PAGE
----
“Violation of religious freedoms threatens Uzbekistan’s future”
Violation of the right to freedom of religion or belief in Uzbekistan represents one of the most serious escalations of human rights abuses and threatens Uzbekistan’s future, Sukhrobjon Ismoilov, Director of the Tashkent-based Expert Working Group, reported on September 27, 2011 at the Annual OSCE Human Dimension Implementation Meetng in Warsaw.
Working Session II that was dedicated to Fundamental freedoms (I) – Freedom of thought, conscience, religion and belief, gathered experts and activists from OSCE participating states. Ismoilov was one of those to speak about situation with religious freedoms in Uzbekistan.
“The Uzbek authorities dismiss the crackdown against independent Islamic groups as necessary to stabilize the country during its transition toward its stated goals of a democratic state. The government justifies its strong-hand tactics as necessary to fend off militant Islamists and religious extremists. It is not clear whether religious fundamentalism is a real threat to Uzbekistan or merely a political game.”
Emphasizing the state-controlled Islam, as it was in Soviet times, Ismoilov had this to say:
“The government tries to supervise religious worship and belief, by overseeing the Islamic hierarchy, the content of imams’ sermons, and the substance of their religious materials. In the course of the past years, the Uzbek government has continued to persecute and harass those who practice Islam outside of the government-controlled system. Uzbek law provides for criminal and administrative penalties against those involved in unregistered religious organizations, private religious education, and the possession and distribution of literature recognized as “extremist”.”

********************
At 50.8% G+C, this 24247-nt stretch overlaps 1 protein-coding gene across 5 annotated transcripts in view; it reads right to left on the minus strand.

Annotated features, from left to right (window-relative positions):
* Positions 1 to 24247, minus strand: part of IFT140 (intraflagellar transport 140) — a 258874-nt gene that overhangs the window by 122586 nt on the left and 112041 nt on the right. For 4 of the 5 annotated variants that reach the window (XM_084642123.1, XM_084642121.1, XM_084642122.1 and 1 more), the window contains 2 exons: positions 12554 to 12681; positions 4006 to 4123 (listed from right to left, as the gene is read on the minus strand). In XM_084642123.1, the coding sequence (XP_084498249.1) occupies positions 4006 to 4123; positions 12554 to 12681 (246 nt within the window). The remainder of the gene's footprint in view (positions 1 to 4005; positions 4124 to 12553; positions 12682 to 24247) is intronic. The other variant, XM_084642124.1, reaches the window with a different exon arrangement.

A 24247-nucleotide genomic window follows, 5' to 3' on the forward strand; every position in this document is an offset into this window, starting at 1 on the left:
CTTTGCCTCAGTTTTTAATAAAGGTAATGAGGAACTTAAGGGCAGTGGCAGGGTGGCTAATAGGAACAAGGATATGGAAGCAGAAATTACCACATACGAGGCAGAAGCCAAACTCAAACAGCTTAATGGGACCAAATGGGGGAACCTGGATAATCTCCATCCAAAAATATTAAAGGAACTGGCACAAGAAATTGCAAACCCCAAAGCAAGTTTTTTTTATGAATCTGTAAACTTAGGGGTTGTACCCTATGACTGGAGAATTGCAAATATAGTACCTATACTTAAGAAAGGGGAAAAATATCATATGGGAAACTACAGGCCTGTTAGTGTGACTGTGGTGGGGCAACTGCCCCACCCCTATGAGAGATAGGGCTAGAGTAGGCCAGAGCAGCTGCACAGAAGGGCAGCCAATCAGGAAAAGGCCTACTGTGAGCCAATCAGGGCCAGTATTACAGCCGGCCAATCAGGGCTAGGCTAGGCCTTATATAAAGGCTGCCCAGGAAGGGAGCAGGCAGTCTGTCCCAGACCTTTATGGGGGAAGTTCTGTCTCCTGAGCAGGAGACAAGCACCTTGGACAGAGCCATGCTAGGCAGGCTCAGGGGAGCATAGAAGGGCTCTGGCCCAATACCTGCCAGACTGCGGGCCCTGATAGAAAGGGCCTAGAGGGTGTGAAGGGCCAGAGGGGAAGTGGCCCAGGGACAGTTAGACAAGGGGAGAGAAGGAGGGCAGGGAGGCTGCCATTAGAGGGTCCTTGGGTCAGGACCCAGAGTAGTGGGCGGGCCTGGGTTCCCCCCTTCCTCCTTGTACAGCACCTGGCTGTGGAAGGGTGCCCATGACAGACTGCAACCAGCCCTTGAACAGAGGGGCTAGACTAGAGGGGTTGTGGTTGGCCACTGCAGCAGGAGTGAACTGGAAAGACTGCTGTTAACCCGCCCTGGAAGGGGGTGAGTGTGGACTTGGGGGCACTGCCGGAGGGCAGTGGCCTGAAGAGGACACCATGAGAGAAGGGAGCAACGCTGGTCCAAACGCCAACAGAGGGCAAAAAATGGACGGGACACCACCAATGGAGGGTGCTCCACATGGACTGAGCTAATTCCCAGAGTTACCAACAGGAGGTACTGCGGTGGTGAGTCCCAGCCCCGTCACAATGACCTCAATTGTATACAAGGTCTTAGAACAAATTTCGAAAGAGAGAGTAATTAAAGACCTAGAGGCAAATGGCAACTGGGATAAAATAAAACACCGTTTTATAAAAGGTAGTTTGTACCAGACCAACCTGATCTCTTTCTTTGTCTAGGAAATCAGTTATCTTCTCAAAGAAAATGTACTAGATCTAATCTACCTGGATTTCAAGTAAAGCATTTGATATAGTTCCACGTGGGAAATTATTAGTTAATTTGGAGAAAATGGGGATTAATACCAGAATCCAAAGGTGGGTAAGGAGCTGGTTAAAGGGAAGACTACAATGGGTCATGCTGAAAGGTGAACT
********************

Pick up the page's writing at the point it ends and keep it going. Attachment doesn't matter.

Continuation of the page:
Uzbek expert highlighted the situation when counter–terror laws are actively applied in persecution of Muslims who fall beyond the government controlled Islam. As a result, there are more than 7000 political prisoners are being held in prisons on the basis of their religious beliefs.
The Uzbek regime “have always tried to control the growth and level of religiosity in the society, but the task of maintaining a secular character of the state has transformed in Uzbekistan into forced secularization of the public consciousness.”
“In general the Uzbek authorities control the situation by applying punitive measures. But the consequences of this are conflicting. Ongoing imprisonment and crackdown on religious groups falling out of the government set boundaries will possibly fuel those groups and push them to become more radical. One of the main places of radicalization of peaceful Muslim groups today in Uzbekistan is the Uzbek prison system. Whatever the consequences, it is quite clear that religious extremist groups are not leaving Uzbekistan and will continue to challenge the difficult line between rising political dissent and extremism.”
Expert agrees that there is a legitimate threat of Islamist extremism and fundamentalism in Uzbekistan. But at the same time Ismoilov emphasizes that this threat is too exaggerated and demonized by the Uzbek government.
“The government policy on freedom of religion is repressive and that is why ineffective. Such policy on combating religious extremism and fundamentalism doesn’t convince the society but scares and makes it more sympathetic to the extremist and fundamentalist groups. In predominantly Muslim societies such strategy proves to be not effective.”